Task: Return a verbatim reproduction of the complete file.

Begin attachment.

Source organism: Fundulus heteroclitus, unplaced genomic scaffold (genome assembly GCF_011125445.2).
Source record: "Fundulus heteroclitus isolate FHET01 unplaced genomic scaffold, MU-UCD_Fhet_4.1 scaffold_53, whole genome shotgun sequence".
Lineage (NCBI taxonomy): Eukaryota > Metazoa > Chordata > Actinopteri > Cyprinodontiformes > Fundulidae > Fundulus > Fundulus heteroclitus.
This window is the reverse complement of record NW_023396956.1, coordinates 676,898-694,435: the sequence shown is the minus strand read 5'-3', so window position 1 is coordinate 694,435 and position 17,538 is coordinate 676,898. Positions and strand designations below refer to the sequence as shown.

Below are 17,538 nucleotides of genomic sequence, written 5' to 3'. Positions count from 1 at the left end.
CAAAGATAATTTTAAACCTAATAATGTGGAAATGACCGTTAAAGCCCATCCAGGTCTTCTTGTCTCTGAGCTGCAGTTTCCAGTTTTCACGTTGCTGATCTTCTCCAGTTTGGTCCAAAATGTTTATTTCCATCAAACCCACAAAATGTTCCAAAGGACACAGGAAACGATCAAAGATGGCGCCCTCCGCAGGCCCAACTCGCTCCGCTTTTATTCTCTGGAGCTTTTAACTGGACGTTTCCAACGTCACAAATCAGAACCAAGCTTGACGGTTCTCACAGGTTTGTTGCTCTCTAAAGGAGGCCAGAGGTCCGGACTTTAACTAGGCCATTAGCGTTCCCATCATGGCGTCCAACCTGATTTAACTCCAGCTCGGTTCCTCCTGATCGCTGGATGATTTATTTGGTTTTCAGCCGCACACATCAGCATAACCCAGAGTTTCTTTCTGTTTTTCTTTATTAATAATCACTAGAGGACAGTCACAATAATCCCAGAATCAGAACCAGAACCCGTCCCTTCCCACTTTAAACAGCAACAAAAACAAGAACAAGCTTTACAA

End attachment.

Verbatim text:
Source organism: Fundulus heteroclitus, unplaced genomic scaffold (genome assembly GCF_011125445.2).
Source record: "Fundulus heteroclitus isolate FHET01 unplaced genomic scaffold, MU-UCD_Fhet_4.1 scaffold_53, whole genome shotgun sequence".
Lineage (NCBI taxonomy): Eukaryota > Metazoa > Chordata > Actinopteri > Cyprinodontiformes > Fundulidae > Fundulus > Fundulus heteroclitus.
This window is the reverse complement of record NW_023396956.1, coordinates 676,898-694,435: the sequence shown is the minus strand read 5'-3', so window position 1 is coordinate 694,435 and position 17,538 is coordinate 676,898. Positions and strand designations below refer to the sequence as shown.

Below are 17,538 nucleotides of genomic sequence, written 5' to 3'. Positions count from 1 at the left end.
CAAAGATAATTTTAAACCTAATAATGTGGAAATGACCGTTAAAGCCCATCCAGGTCTTCTTGTCTCTGAGCTGCAGTTTCCAGTTTTCACGTTGCTGATCTTCTCCAGTTTGGTCCAAAATGTTTATTTCCATCAAACCCACAAAATGTTCCAAAGGACACAGGAAACGATCAAAGATGGCGCCCTCCGCAGGCCCAACTCGCTCCGCTTTTATTCTCTGGAGCTTTTAACTGGACGTTTCCAACGTCACAAATCAGAACCAAGCTTGACGGTTCTCACAGGTTTGTTGCTCTCTAAAGGAGGCCAGAGGTCCGGACTTTAACTAGGCCATTAGCGTTCCCATCATGGCGTCCAACCTGATTTAACTCCAGCTCGGTTCCTCCTGATCGCTGGATGATTTATTTGGTTTTCAGCCGCACACATCAGCATAACCCAGAGTTTCTTTCTGTTTTTCTTTATTAATAATCACTAGAGGACAGTCACAATAATCCCAGAATCAGAACCAGAACCCGTCCCTTCCCACTTTAAACAGCAACAAAAACAAGAACAAGCTTTACAA